The lack of employment opportunities for young people is a global problem. The call for action on youth employment adopted at the International Labour Conference in 2012 was instrumental in advancing policy coordination and implementation in this area. We reiterate our support to the follow-up of ILO’s call for action and acknowledge the role of ILO in this field.
Pooling our efforts at an international level, including under the umbrella of the UN World Programme of Action for Youth, will help address the youth challenges. We also welcome the appointment of Mr Ahmad Alhindawi as the UN Secretary’s-General Envoy on Youth. We hope further discussions and initiatives at the international level will lead to effective strategies to create opportunities for our youth that will give them the chance of building a sustainable future.
Ageing continues to be high on the European Union’s agenda, with most recently 2012 designated as the European Year for Active Ageing and Solidarity between Generations. Many actions were taken to raise awareness of older people’s contribution to society, to identify and disseminate good practice, and encourage policy makers and stakeholders at all levels in these matters. As a result, guiding principles were adopted to serve as a checklist for national authorities and other stakeholders on what needs to be done to promote active ageing and to support greater cooperation and solidarity between the generations. A broad common vision for adequate, sustainable and safe pensions in the European Union was also set in 2012.
Furthermore, 2012 presented an opportunity to review the implementation of the Madrid Plan of action on Ageing ten years after its adoption- an opportunity to promote synergies and enhance the visibility both of the UN’s and the EU’s action on ageing, including at the European level through the UNECE Ministerial Conference on the theme “Ensuring a society of all ages: Promoting Quality of Life and Active Ageing”. Together with UNECE the European Commission has also promoted the development of an active ageing index which should help policy makers to strengthen the gender perspective and understand what progress can be made in terms of giving older women and men a more active role in their countries. We intend to pursue this joint work further and to promote a wider use of this monitoring tool.
We would like to emphasize that it is fundamental that the concept of dignity is taken into account. This implies that elderly persons should be socially included in society and treated with respect, in particular, when in need of health and social care.
In addition, given the correlation between disability and ageing and the possibility of acquiring an age related disabling condition, the UN Convention on the Rights of Persons with Disabilities effectively applies also to the protection of the rights of older people who acquire a disability during their life.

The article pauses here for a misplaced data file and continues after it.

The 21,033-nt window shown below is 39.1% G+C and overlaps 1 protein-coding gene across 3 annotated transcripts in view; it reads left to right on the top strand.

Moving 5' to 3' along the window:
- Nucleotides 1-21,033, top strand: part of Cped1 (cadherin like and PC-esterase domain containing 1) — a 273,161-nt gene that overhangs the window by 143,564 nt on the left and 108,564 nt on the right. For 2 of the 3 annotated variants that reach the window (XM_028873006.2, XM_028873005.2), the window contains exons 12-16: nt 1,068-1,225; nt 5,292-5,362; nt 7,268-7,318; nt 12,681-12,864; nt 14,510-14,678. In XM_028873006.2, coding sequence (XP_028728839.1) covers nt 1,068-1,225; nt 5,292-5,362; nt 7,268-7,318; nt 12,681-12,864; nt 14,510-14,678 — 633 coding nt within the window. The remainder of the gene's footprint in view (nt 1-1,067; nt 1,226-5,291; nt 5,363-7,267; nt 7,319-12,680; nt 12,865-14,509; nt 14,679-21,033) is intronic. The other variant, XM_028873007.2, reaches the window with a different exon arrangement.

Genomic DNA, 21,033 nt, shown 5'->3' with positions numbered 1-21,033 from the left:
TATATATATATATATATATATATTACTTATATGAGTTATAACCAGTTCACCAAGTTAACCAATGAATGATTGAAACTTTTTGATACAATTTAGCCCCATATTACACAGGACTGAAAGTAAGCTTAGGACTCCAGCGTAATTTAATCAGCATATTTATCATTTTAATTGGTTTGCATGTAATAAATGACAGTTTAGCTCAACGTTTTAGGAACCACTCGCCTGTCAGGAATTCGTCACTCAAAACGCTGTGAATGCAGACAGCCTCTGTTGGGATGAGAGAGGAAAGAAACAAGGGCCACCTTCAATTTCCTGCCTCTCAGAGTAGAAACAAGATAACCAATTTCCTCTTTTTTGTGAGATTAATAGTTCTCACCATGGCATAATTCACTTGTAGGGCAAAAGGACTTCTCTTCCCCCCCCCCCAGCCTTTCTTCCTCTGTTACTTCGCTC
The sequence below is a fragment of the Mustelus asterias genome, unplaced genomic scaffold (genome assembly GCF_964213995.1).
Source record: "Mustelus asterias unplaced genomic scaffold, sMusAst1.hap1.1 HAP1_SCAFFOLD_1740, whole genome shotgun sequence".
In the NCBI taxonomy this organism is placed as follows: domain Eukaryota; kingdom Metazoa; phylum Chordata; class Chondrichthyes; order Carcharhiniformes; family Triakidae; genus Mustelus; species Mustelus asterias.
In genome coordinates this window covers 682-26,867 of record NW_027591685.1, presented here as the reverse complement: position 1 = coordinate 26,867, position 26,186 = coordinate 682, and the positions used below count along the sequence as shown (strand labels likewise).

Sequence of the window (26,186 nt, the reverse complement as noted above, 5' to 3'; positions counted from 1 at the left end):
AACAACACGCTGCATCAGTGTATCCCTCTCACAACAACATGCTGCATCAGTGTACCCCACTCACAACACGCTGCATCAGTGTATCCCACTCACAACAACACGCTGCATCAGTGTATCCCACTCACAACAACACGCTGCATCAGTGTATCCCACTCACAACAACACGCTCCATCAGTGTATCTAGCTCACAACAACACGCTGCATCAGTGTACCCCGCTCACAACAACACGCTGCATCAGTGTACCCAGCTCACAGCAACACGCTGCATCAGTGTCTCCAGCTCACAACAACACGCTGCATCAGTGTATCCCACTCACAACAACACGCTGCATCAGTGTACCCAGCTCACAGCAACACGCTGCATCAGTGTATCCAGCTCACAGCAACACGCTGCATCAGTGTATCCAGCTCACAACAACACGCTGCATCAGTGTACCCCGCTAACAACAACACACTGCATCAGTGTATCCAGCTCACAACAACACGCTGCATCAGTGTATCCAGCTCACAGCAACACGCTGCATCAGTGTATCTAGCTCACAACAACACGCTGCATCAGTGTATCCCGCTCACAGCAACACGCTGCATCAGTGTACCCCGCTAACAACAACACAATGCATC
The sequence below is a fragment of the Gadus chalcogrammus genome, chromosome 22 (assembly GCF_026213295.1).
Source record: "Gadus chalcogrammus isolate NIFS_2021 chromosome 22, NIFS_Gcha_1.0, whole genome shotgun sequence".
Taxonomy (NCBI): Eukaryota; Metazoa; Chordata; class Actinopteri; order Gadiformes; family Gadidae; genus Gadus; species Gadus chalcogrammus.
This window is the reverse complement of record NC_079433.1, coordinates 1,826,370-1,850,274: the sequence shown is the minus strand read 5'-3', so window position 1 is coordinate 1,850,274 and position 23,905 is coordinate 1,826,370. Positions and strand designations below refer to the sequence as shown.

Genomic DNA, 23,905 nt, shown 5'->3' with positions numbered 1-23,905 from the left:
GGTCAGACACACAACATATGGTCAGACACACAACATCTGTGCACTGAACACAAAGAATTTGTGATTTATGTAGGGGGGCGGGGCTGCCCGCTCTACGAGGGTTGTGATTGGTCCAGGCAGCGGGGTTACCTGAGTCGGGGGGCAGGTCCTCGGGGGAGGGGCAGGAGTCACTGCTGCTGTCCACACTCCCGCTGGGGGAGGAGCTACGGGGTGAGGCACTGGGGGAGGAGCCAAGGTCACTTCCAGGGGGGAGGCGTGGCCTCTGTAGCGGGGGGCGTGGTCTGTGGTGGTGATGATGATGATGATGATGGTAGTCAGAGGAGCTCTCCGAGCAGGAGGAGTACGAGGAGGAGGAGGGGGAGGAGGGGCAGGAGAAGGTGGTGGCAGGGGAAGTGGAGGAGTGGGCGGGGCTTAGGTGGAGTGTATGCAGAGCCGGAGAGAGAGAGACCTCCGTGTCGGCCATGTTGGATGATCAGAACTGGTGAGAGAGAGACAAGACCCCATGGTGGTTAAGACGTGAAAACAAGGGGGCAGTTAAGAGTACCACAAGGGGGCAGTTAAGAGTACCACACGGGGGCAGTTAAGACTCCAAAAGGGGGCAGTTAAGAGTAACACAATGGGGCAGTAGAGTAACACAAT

We would like to conclude on this aspect by supporting the recommendation to mainstream the active ageing perspective across all relevant policy areas and to strengthen partnerships on ageing issues between governments, social partners, civil society, and relevant stakeholders at different levels.
As regards families, we thank the Secretary General for the interesting information provided in his report, in particular on activities at the regional level and we agree with the conclusions and recommendations proposed.
The current economic and financial situation has confirmed once more the vital importance of family support measures when it comes to enhancing generation solidarity and fighting poverty. As referred to in the report, we are developing several initiatives on families, to address demographic change and promote family policy evaluation, or the exchange of good practices, through specific programs, such as the European Alliance for Families or the European Demographic Forum. In 2012, we dedicated particular efforts to tackling child poverty and social exclusion and promoting children’s well-being. We see it as a crucial investment in our future.
With full awareness of the diversity of families and of national family policies, we consider that better support for families, enhancing the well-being of children and allowing the reconciliation of work, family and private life for women and men with caring responsibilities are crucial to a better quality of life and to economic development.
We look forward to the twentieth anniversary of the International Year of the Family in 2014 as a further opportunity for exchange on the development of family-focused policies.
In closing, I would like to recall the priority theme of this 51st session of the Commission: empowerment of people. We emphasise that in the case of each of the social groups under discussion – whether it be persons with disability, older persons, or youth – policy making must only happen with the active participation and involvement of the groups themselves.
The European Union and its Member States are determined to cooperate in the advancement of social development. We look forward to playing an active role in the debate, aware that the Commission for Social Development is the key forum for coordinating all international efforts in an integrated manner.
1 Croatia, the former Yugoslav Republic of Macedonia, Montenegro and Serbia continue to be part of the Stabilisation and Association Process
2 Iceland continues to be a member of the EFTA and of the European Economic Area